Let $a \in \mathbb{R}$ and $p,q$ be natural numbers with $p \geq q+2.$ For which values of $a$ is the function $$f(x) = \begin{cases} \frac{1}{x}\sin \frac{1}{x^p}\sin \frac{1}{x^q}, &x \neq 0 \\ a, &x=0 \end{cases} $$ primitivable?

I noticed that $\frac{1}{x}\sin \frac{1}{x^p}\sin \frac{1}{x^q}$ doesn't have an elementary antiderivative, so I tried to obtain it from the derivative of some function and work this from there. But those powers in the denominator are really getting in the way of any attempt.

I also thought of using the formula $\sin a \sin b = \frac{1}{2}(\cos(a-b)-\cos(a+b))$ and so I split the function like this: $$f(x)= \frac{1}{2}\begin{cases} \frac{1}{x}\cos(\frac{1}{x^p}-\frac{1}{x^q}), &x \neq 0 \\ a, &x=0 \end{cases} - \frac{1}{2}\begin{cases} \frac{1}{x}\cos(\frac{1}{x^p}+\frac{1}{x^q}), &x \neq 0 \\ a, &x=0 \end{cases} $$ and this definitely looks more promising, but I don't know how to proceed.

  • $\begingroup$ Questions: 1."primitive" means "primitive on all of $\mathbb R"?$ 2. By natural number you mean an element of $\{1,2,\dots \}?$ $\endgroup$ – zhw. Nov 13 '18 at 21:29
  • $\begingroup$ Yes to both questions. $\endgroup$ – AndrewC Nov 14 '18 at 9:18
  • $\begingroup$ What is a primitivable function? $\endgroup$ – Mostafa Ayaz Nov 15 '18 at 18:38

Take $a=0$. Consider the function $$ G(x):=x^{p}\cos\frac{1}{x^{p}}\sin\frac{1}{x^{q}}. $$ Then for $x\neq0$, \begin{align*} G^{\prime}(x) & =px^{p-1}\cos\frac{1}{x^{p}}\sin\frac{1}{x^{q}}-px^{-1}% \sin\frac{1}{x^{p}}\sin\frac{1}{x^{q}}\\ & -qx^{p-q-1}\cos\frac{1}{x^{p}}\cos\frac{1}{x^{q}}\\ & =:h(x)-pf(x), \end{align*} while for $x=0$, $$ \frac{G(x)-G(0)}{x-0}=x^{p-1}\cos\frac{1}{x^{p}}\sin\frac{1}{x^{q}}% \rightarrow0 $$ since $p\geq2$. Now the function $$ h(x)=px^{p-1}\cos\frac{1}{x^{p}}\sin\frac{1}{x^{q}}-qx^{p-q-1}\cos\frac {1}{x^{p}}\cos\frac{1}{x^{q}}% $$ is continuous at $x=0$ provided we set $h(0):=0$, since $p-q-1\geq1$ and so $$ \lim_{x\rightarrow0}h(x)=0. $$ It follows that $h$ has an antiderivative $H(x):=\int_{0}^{x}h(t)\,dt$. It follows that$$ -pf(x)=G^{\prime}(x)-H^{\prime}(x) $$ and so the function given for $x\in\lbrack-1,1]$ by$$ F(x):=-\frac{1}{p}G(x)+\frac{1}{p}H(x) $$ has derivative $F^{\prime}(x)=-\frac{1}{p}G^{\prime}(x)+\frac{1}{p}H^{\prime }(x)=f(x)$.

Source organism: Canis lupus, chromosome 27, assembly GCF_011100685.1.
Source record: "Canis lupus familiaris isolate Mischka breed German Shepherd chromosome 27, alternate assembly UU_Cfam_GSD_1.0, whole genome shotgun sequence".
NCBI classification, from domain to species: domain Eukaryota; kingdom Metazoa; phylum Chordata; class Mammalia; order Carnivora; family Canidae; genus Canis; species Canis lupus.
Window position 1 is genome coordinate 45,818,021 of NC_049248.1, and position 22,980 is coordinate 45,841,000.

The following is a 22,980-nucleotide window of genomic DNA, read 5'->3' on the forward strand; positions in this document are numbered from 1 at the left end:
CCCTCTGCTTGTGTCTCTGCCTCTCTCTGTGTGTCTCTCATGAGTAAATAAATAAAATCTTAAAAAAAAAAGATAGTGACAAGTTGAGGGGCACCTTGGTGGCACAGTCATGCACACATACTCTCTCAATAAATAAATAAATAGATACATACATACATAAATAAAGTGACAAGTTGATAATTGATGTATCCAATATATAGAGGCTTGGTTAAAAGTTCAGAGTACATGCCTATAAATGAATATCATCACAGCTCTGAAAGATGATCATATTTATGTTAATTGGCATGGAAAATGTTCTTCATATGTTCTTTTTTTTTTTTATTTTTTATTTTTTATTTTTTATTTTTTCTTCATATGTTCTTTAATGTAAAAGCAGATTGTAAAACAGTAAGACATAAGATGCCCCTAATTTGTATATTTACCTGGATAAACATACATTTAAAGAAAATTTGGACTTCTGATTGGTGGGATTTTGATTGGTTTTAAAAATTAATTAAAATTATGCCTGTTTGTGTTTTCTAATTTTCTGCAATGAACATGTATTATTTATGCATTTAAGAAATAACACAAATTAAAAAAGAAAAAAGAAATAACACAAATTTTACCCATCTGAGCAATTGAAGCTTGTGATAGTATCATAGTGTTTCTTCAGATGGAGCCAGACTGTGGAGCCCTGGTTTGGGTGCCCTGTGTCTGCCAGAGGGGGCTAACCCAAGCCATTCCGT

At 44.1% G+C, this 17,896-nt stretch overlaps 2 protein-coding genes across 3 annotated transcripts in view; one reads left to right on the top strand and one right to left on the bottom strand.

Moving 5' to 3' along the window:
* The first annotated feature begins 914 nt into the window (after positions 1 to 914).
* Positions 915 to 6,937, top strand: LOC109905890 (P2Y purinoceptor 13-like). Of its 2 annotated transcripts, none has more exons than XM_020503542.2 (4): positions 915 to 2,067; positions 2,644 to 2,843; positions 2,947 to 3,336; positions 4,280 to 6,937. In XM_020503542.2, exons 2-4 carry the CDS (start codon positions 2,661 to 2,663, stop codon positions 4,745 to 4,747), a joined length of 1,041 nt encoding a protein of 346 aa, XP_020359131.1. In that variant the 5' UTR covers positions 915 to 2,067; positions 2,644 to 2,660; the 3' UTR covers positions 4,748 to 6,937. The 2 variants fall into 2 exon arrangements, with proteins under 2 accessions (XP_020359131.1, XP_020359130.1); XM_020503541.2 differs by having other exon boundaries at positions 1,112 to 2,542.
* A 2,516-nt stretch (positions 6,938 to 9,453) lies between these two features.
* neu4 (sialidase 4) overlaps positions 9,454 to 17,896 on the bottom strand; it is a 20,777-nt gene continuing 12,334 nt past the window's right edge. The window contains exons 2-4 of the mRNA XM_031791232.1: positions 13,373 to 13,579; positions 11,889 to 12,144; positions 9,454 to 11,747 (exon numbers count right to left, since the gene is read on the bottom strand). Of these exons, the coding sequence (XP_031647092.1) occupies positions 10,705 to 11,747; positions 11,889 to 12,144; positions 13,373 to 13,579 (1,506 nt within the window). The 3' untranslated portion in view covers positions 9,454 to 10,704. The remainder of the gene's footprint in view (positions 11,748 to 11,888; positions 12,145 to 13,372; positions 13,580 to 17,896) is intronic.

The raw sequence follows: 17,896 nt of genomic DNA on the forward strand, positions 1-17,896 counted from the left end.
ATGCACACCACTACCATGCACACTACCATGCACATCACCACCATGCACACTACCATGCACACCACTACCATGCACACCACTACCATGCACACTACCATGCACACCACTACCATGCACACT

For $x\geq1$ define $$ F(x):=F(1)+\int_{1}^{x}f(t)\,dt. $$ Note that $f$ is integrable in $[1,\infty)$ since $\sin t\sim t$ for $t\rightarrow0$ and so as $x\rightarrow\infty$ we have $$ \frac{1}{x}\sin\frac{1}{x^{p}}\sin\frac{1}{x^{q}}\sim\frac{1}{x^{1+p+q}} $$ and $1+p+q\geq3$. Then $F^{\prime}(x)=f(x)$ for all $x\geq1$.

Similarly, for $x\leq-1$ define $$ F(x):=F(-1)+\int_{-1}^{x}f(t)\,dt. $$

  • 2
    $\begingroup$ To complete the answer just observe that if $g(x)=\begin{cases} \frac{1}{x}\sin \frac{1}{x^p}\sin \frac{1}{x^q}, &x \neq 0 \\ a, &x=0 \end{cases}$ has a primitive, then so does $$f-g=\begin{cases} 0, &x \neq 0 \\ a, &x=0 \end{cases}$$But any function having a primitive satisfies the intermediate value property, thus $a=0$. $\endgroup$ – N. S. Nov 16 '18 at 3:25

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